As I see it, it is equally important to value the opportunities the blogosphere affords feminists online (to applaud the achievements of feminist bloggers) and to recognize the hostility and challenges those bloggers and would-be bloggers face. Indeed, those challenges more often than not mirror the inequalities and dangers faced by women offline. Events such as the Carnival of Feminists, in their capacity to contribute to a sense of community, may not eliminate the potential for abusive comments or harassment, but they at least connect feminist bloggers with each other, which generates a feeling of safety in numbers. Bennett feels that the Internet provides a screen that also contributes to a sense of confidence in some: “I think many women find the blogosphere a powerful space to speak out, where in a public meeting or other face-to-face environment they might find it more difficult.” In Naked on the Internet: Hookups, Downloads and Cashing in on Internet Sexploration, Audacia Ray explains how this screen works for women exploring their sexuality online: “Though many women have the potential and the drive to be freer, they still feel the sharpness of societal constraints when they’re moving around in the world outside the blogosphere. Something about sharing face-to-face and making eye contact opens us up to witnessing the judgements we expect to receive from others. Which is why for so many women the Internet is a safe place to explore, allowing them to make incremental steps toward feeling out their comfort in the world beyond the computer screens” (Ray 97). As a frequent blog reader, I am certainly glad that so many feminist writers have taken the plunge and have thrown their hats into the ring of the Carnival of Feminists. I have found the posts gathered in these carnivals for the most part very interesting, informative, and well written, and I have located many feminist blogs that I otherwise might never have happened upon. Furthermore, the posts themselves seem to generate the kind of thoughtful, insightful discussion I have come to associate with feminist blogging.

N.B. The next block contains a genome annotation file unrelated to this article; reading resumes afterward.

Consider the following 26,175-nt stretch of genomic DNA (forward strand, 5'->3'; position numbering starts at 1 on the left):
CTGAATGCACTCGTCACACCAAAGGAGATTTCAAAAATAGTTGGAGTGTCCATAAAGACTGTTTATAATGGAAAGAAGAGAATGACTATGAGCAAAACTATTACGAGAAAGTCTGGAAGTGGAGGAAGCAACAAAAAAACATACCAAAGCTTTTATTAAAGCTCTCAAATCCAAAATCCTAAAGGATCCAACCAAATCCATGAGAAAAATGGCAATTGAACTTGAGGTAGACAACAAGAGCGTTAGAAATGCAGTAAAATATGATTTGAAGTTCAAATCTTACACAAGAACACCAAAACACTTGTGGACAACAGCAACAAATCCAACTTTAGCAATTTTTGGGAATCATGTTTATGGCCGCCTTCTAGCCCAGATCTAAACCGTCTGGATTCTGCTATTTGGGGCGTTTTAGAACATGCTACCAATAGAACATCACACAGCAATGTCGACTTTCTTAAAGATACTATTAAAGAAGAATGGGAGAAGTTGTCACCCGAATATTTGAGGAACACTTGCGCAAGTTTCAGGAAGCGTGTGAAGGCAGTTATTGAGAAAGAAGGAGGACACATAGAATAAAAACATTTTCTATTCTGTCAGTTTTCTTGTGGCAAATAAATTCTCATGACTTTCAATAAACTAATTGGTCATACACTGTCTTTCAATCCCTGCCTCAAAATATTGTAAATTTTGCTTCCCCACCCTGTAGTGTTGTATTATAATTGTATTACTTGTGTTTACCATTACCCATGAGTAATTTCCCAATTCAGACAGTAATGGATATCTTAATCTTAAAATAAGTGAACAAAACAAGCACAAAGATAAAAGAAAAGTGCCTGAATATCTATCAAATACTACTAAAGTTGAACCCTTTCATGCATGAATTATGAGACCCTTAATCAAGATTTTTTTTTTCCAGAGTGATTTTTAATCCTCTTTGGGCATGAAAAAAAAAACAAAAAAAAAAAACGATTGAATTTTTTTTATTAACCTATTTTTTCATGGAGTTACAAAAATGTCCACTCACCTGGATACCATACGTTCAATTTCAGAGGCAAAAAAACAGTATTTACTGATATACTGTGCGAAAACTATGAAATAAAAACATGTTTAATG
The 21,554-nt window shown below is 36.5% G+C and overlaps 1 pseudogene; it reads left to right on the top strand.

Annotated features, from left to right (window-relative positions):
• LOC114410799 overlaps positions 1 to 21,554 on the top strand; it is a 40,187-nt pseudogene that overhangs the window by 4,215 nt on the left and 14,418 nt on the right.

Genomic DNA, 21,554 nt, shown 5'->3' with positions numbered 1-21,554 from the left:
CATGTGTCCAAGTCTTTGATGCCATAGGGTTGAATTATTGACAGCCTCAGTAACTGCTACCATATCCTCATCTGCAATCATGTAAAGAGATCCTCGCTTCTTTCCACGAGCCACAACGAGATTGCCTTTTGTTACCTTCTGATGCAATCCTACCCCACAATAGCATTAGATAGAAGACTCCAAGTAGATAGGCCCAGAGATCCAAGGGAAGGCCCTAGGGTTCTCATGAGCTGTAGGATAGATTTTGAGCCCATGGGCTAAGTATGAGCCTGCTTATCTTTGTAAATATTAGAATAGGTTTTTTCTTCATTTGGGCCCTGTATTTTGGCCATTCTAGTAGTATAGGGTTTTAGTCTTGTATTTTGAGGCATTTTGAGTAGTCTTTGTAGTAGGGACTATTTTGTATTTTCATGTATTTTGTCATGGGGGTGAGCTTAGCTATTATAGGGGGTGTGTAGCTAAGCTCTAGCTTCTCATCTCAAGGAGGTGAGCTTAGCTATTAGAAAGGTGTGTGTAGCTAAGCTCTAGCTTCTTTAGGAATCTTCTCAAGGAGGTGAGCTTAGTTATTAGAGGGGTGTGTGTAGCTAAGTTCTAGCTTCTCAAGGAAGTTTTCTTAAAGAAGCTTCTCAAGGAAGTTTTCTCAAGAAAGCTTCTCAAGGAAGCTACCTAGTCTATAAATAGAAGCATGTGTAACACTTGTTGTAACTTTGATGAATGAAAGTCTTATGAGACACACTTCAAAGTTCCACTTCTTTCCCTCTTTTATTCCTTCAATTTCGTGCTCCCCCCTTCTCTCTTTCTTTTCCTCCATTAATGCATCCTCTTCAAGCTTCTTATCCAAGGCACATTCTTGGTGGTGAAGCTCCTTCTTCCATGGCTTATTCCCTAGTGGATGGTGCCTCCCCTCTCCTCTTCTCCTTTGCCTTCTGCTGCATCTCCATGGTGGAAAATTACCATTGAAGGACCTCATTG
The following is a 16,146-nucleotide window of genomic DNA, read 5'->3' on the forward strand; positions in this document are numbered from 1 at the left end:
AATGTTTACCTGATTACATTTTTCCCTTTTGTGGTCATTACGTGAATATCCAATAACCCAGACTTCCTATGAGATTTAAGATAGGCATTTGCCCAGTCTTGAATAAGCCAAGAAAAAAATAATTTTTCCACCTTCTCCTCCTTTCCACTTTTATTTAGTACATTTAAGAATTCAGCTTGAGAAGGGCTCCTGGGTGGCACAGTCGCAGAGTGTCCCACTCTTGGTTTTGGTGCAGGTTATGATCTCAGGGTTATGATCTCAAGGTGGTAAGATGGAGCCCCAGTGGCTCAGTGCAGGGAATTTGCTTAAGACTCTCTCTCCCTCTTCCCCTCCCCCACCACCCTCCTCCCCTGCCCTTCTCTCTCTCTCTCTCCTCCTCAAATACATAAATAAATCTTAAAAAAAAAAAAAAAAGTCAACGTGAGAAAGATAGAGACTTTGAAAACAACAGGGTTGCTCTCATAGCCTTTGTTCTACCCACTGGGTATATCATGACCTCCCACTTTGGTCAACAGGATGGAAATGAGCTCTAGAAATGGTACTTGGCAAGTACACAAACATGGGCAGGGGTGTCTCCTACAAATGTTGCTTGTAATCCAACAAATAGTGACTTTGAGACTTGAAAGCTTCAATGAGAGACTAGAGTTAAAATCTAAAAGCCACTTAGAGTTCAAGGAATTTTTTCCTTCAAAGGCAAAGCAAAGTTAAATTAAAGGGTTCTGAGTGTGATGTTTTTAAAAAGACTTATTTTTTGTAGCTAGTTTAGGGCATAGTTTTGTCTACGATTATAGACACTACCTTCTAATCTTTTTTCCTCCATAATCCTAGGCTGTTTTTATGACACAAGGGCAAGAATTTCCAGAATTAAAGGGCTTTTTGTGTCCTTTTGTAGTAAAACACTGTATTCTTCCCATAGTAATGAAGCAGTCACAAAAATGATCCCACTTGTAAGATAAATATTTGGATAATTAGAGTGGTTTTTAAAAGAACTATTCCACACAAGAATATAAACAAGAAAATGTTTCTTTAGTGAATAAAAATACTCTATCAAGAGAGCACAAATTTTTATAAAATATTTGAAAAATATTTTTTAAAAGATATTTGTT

To read more about the Carnival of Feminists – where and when the next carnival will be, links to past carnivals, and details regarding hosting and participating – visit The Carnival of Feminists blog (URL in sidebar). The most recent carnival will indicate the venue of the next, and it will provide an e-mail address for submissions or nominations.


1 A hyperlink is a piece of text or an image that, when clicked, transports the reader to another location online (to another blog or blog post, for example). back

2 Comments allow readers to provide feedback and the blogger to read and respond to this feedback. Comments may be added (or read) via hyperlink, which is often at the end of each blog post. Most blogs allow comments, but some blogs do not allow readers to respond to them and quite a few moderate the comments they receive (i.e., comments are screened before they are published). back

Works Cited

Bigwig. ”Carnival of the Vanities.” Silflay Hraka. 20 Sept 2002. []. (19 Sept 2007).

Dewey. “Carnival of Feminists: 40th Edition.” the hidden side of a leaf (a books blog). []. (19 Sept 2007).

Ray, Audacia. Naked on the Internet: Hookups, Downloads and Cashing in on Internet Sexploration. Emeryville, CA: Seal Press, 2007.

Terry. “Carnival of Feminists XIII.” I See Invisible People. []. (19 Sept 2007).

Valenti, J. “How the web became a sexists’ paradise.” Guardian Unlimited. 6 Apr 2007. [,,2051580,00.html]. (19 Sept 2007).

Carnivals of note
The Carnival of Feminists:
Carnival of Radical Feminists:
Radical Women of Color Carnival:
Carnival of Bent Attractions:
Carnival Against Sexual Violence:
Feminist SF:
Scientiae: Stories of and from women in science, engineering, technology and math:
Search for carnivals at the Blog Carnival meta-site:

Sample Feminist Blogs
Bitch PhD:
The F Word:
Redemption Blues:
Angry Black Bitch:
A Feminist Blog:

© thirdspace 2001-2011